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'Swap transplants' permissible even if each donor-recipient pair not near relatives, says HC

TP Sajid, counsel for the petitioners, pointed out that the Authorisation Committee rejected both sets of applications holding that the petitioners do not come under the purview of ‘near relative’

Published: 15th November 2021 08:25 PM  |   Last Updated: 15th November 2021 08:25 PM   |  A+A-

Kerala High Court

Kerala High Court (Photo| A Sanesh,EPS)

By Express News Service

KOCHI: The Kerala High Court on Monday held that 'swap transplants' will be permissible even if each donor-recipient pair are not near relatives, provided there exists a special reason for the donor to donate an organ.

Justice N Nagaresh issued the order while allowing the petition filed by Moideenkutty, Malappuram, Jameela Saleem, Kannur, Saleem, Kannur, and Ummer Farooque KP, Malappuram, challenging the order of the Authorisation Committee for Transplantation of Human Organs rejecting the plea for swap transplantation. Moideenkutty and Saleem are kidney patients. Jameela Saleem, the wife of Saleem, and Ummer Farooque, the father-in-law of the son of Moideenkutty, are ready to donate their kidneys.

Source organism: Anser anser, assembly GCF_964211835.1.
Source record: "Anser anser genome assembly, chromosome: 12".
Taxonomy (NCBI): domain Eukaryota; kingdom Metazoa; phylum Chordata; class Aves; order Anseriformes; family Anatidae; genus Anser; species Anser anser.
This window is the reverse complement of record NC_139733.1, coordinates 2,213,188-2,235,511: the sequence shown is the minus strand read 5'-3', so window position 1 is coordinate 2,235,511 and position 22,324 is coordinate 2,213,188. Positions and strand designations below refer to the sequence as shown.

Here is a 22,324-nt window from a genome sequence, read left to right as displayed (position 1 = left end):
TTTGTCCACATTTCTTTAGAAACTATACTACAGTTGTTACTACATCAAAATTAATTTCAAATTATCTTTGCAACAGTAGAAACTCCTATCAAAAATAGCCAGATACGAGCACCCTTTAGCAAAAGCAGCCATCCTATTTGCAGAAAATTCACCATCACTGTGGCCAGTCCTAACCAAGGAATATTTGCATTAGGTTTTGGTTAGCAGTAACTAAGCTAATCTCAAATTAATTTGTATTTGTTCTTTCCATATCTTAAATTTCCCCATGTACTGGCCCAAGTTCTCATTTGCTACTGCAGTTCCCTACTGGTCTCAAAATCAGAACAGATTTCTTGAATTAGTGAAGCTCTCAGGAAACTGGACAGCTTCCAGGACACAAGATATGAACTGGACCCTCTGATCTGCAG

TP Sajid, counsel for the petitioners, pointed out that the Authorisation Committee rejected both sets of applications holding that the petitioners do not come under the purview of ‘near relative’ as per the Transplantation of Human Organs and Tissues Act. The counsel argued that they require urgent kidney transplantation and rejection of their applications would offend their right guaranteed under Article 21 of the Constitution of India.

The government pleader argued that though Jameela Saleem, being the wife of Saleem, would be a near relative, Ummer Farooque cannot be treated as a near relative as defined under the Transplantation of Human Organs and Tissues Act.

The court observed that the Act contemplates non-near relative organ transplantation and the condition is that the donor should have a special reason for giving authorisation for transplantation and prior approval should be obtained from the Authorisation Committee. The prime purpose of the enactment is facilitating the transplantation of human organs for therapeutic purposes.

When Section 9(3) permits transplant of organs to persons not being a near relative, with the prior approval of the Authorisation Committee, there is no logic or rationale to say that swap transactions will not be allowed when members of each pair are not near relatives, even if the Authorisation Committee approves such transactions.

The court directed the committee to consider the applications of the petitioners and approve the same forthwith without any further delay.



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